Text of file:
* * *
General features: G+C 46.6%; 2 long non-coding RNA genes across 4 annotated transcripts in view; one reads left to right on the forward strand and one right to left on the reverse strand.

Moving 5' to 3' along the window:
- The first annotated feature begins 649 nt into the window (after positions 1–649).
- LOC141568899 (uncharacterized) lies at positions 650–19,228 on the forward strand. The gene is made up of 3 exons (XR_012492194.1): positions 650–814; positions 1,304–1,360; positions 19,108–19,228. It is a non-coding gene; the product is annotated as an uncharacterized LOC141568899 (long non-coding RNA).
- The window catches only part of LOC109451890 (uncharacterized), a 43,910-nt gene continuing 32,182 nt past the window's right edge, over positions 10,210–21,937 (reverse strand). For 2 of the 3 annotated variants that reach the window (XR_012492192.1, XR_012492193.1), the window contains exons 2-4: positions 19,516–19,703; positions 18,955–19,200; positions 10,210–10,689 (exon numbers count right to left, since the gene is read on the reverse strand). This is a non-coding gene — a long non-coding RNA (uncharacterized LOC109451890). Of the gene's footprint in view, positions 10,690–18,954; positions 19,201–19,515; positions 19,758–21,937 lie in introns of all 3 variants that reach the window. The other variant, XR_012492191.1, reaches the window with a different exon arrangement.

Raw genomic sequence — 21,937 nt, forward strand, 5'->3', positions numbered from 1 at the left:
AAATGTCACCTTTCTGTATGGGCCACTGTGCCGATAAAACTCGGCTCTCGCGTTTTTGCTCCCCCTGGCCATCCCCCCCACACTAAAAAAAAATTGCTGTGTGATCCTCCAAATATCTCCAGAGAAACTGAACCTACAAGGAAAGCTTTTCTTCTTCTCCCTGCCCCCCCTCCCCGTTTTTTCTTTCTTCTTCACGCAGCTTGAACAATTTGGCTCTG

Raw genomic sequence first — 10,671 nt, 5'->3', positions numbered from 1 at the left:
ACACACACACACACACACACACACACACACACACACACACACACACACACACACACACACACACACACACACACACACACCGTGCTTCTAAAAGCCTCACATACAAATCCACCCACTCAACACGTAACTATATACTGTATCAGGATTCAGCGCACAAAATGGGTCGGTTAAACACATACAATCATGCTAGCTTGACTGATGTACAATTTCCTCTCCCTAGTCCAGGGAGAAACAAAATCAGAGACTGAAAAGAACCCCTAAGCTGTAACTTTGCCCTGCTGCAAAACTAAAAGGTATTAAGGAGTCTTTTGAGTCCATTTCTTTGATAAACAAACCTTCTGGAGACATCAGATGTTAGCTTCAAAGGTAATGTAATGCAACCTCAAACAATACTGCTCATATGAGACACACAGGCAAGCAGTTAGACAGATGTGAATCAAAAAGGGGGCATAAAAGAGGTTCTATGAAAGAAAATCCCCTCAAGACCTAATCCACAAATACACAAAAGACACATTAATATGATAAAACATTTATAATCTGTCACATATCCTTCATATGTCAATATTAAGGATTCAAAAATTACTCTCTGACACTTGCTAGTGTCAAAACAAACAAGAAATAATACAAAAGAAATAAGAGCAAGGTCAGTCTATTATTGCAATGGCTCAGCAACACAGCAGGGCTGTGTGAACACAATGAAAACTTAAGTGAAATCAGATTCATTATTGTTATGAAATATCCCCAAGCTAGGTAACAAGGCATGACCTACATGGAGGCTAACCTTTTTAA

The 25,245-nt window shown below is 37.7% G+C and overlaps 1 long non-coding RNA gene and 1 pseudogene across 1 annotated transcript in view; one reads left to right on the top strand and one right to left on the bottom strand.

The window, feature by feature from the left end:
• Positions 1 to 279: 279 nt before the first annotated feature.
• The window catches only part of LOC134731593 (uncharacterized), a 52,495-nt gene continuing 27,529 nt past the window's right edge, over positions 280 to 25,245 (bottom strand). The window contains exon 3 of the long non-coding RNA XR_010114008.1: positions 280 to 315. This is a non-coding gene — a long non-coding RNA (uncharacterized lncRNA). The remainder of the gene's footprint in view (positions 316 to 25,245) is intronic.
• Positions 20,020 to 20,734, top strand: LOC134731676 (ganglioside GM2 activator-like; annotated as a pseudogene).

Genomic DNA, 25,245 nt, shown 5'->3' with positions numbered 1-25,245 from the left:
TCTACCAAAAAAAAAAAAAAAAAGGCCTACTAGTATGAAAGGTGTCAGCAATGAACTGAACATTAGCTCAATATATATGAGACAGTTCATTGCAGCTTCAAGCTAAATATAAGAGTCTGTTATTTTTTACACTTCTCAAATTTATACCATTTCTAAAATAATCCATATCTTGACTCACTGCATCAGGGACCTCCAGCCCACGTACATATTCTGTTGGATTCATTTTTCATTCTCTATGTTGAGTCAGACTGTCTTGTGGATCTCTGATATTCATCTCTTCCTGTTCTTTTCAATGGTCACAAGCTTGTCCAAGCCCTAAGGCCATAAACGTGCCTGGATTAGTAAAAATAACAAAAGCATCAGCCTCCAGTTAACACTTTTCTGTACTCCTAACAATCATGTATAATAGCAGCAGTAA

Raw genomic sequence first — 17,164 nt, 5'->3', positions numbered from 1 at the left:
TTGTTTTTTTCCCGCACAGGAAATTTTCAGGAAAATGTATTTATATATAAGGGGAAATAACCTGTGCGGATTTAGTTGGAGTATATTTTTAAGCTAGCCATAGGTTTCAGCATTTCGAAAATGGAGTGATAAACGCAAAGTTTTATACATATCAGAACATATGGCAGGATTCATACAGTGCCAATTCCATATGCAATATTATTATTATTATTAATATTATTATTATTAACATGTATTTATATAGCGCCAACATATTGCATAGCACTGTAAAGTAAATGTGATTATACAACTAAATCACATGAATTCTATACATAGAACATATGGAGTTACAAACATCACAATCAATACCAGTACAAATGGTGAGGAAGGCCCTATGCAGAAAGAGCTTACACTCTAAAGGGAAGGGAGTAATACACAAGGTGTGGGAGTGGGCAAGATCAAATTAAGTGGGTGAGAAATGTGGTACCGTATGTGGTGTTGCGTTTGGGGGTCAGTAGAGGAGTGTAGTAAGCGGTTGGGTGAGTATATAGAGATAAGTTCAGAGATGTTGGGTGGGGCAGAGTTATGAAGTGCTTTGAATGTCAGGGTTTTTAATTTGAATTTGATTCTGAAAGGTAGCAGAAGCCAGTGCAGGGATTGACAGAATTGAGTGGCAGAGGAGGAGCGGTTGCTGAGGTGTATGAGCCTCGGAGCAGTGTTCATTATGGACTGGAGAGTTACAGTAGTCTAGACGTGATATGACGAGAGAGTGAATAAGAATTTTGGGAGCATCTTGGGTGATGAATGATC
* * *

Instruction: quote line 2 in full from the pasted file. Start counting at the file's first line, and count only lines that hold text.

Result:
Moving 5' to 3' along the window: